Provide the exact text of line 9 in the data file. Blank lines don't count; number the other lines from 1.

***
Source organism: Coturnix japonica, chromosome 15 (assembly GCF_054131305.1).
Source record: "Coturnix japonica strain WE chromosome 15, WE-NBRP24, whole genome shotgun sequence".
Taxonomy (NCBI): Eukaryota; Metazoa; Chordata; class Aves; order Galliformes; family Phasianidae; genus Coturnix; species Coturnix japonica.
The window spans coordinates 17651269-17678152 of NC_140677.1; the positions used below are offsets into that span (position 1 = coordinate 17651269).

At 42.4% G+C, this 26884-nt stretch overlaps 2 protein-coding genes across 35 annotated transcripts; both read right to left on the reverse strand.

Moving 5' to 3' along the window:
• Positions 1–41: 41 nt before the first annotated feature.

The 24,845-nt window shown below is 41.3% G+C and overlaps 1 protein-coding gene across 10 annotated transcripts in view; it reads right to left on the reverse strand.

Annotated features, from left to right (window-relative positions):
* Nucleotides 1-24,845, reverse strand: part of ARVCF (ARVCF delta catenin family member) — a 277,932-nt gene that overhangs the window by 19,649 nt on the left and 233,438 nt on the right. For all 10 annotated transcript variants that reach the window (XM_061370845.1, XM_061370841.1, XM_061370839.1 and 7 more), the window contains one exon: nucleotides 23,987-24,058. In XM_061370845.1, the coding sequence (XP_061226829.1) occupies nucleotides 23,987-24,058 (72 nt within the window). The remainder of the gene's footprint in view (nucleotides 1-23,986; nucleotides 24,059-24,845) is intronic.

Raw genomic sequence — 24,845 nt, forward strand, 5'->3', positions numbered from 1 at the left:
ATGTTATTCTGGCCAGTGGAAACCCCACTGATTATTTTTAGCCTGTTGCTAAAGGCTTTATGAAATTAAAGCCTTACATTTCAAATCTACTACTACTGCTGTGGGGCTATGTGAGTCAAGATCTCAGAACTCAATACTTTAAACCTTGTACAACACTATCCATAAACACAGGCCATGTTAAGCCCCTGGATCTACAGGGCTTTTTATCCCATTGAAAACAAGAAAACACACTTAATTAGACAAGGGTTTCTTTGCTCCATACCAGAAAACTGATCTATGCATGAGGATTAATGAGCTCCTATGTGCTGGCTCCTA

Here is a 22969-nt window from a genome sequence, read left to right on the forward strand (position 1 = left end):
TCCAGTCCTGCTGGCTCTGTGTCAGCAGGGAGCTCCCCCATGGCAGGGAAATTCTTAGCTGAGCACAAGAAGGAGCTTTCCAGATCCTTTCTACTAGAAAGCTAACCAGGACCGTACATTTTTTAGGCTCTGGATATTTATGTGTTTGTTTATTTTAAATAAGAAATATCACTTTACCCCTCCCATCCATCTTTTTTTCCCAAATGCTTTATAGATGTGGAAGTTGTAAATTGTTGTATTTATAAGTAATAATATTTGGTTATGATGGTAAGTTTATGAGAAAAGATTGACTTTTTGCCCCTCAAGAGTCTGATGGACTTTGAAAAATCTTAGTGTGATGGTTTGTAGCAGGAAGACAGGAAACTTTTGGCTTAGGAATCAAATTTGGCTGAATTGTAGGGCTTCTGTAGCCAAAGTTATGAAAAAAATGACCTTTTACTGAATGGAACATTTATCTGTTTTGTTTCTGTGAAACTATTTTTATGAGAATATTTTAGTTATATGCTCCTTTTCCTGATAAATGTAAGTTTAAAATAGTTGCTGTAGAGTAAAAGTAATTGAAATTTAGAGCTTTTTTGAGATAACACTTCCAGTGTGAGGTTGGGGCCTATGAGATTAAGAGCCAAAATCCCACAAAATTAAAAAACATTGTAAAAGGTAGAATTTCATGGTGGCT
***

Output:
Annotated features, from left to right (window-relative positions):